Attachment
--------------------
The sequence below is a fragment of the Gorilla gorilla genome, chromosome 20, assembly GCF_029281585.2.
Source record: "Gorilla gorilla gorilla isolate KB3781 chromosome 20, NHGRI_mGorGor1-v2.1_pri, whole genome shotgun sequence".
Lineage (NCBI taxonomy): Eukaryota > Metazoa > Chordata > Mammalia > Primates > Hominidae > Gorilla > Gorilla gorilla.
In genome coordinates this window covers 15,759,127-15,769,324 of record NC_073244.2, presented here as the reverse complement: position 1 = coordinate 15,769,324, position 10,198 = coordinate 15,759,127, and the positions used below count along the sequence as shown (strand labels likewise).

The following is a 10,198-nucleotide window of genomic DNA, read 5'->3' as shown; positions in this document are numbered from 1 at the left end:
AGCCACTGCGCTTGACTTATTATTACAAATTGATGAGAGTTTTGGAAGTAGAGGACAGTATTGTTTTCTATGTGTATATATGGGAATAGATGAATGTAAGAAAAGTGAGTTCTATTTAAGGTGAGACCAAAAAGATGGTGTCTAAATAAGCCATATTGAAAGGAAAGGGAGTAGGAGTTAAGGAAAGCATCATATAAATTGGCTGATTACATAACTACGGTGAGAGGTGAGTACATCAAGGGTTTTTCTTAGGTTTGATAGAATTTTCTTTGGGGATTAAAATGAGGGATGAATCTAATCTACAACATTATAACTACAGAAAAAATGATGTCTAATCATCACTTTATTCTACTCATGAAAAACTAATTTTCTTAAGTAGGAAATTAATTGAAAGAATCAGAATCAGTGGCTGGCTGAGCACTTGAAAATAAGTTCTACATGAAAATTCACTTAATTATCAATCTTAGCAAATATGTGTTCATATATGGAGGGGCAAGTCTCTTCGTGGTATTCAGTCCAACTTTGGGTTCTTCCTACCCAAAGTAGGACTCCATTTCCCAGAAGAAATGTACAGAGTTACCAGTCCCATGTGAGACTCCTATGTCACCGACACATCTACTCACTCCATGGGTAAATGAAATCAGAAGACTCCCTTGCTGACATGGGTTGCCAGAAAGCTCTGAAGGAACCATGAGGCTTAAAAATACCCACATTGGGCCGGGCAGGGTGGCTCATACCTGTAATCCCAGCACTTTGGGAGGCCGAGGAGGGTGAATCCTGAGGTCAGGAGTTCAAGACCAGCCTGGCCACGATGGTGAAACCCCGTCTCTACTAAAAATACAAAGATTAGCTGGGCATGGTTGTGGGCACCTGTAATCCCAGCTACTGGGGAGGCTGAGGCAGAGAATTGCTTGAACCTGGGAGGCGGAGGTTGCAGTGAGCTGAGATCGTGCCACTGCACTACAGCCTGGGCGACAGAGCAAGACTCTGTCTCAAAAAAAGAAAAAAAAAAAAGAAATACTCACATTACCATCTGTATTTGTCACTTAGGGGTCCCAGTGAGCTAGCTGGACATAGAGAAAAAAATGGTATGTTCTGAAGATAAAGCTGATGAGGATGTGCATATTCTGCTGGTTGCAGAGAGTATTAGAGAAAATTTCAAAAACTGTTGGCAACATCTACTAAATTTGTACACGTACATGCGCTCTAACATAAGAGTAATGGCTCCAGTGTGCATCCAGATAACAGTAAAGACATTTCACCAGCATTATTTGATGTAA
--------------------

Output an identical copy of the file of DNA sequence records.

The sequence below is a fragment of the Gorilla gorilla genome, chromosome 20, assembly GCF_029281585.2.
Source record: "Gorilla gorilla gorilla isolate KB3781 chromosome 20, NHGRI_mGorGor1-v2.1_pri, whole genome shotgun sequence".
Lineage (NCBI taxonomy): Eukaryota > Metazoa > Chordata > Mammalia > Primates > Hominidae > Gorilla > Gorilla gorilla.
In genome coordinates this window covers 15,759,127-15,769,324 of record NC_073244.2, presented here as the reverse complement: position 1 = coordinate 15,769,324, position 10,198 = coordinate 15,759,127, and the positions used below count along the sequence as shown (strand labels likewise).

The following is a 10,198-nucleotide window of genomic DNA, read 5'->3' as shown; positions in this document are numbered from 1 at the left end:
AGCCACTGCGCTTGACTTATTATTACAAATTGATGAGAGTTTTGGAAGTAGAGGACAGTATTGTTTTCTATGTGTATATATGGGAATAGATGAATGTAAGAAAAGTGAGTTCTATTTAAGGTGAGACCAAAAAGATGGTGTCTAAATAAGCCATATTGAAAGGAAAGGGAGTAGGAGTTAAGGAAAGCATCATATAAATTGGCTGATTACATAACTACGGTGAGAGGTGAGTACATCAAGGGTTTTTCTTAGGTTTGATAGAATTTTCTTTGGGGATTAAAATGAGGGATGAATCTAATCTACAACATTATAACTACAGAAAAAATGATGTCTAATCATCACTTTATTCTACTCATGAAAAACTAATTTTCTTAAGTAGGAAATTAATTGAAAGAATCAGAATCAGTGGCTGGCTGAGCACTTGAAAATAAGTTCTACATGAAAATTCACTTAATTATCAATCTTAGCAAATATGTGTTCATATATGGAGGGGCAAGTCTCTTCGTGGTATTCAGTCCAACTTTGGGTTCTTCCTACCCAAAGTAGGACTCCATTTCCCAGAAGAAATGTACAGAGTTACCAGTCCCATGTGAGACTCCTATGTCACCGACACATCTACTCACTCCATGGGTAAATGAAATCAGAAGACTCCCTTGCTGACATGGGTTGCCAGAAAGCTCTGAAGGAACCATGAGGCTTAAAAATACCCACATTGGGCCGGGCAGGGTGGCTCATACCTGTAATCCCAGCACTTTGGGAGGCCGAGGAGGGTGAATCCTGAGGTCAGGAGTTCAAGACCAGCCTGGCCACGATGGTGAAACCCCGTCTCTACTAAAAATACAAAGATTAGCTGGGCATGGTTGTGGGCACCTGTAATCCCAGCTACTGGGGAGGCTGAGGCAGAGAATTGCTTGAACCTGGGAGGCGGAGGTTGCAGTGAGCTGAGATCGTGCCACTGCACTACAGCCTGGGCGACAGAGCAAGACTCTGTCTCAAAAAAAGAAAAAAAAAAAAGAAATACTCACATTACCATCTGTATTTGTCACTTAGGGGTCCCAGTGAGCTAGCTGGACATAGAGAAAAAAATGGTATGTTCTGAAGATAAAGCTGATGAGGATGTGCATATTCTGCTGGTTGCAGAGAGTATTAGAGAAAATTTCAAAAACTGTTGGCAACATCTACTAAATTTGTACACGTACATGCGCTCTAACATAAGAGTAATGGCTCCAGTGTGCATCCAGATAACAGTAAAGACATTTCACCAGCATTATTTGATGTAA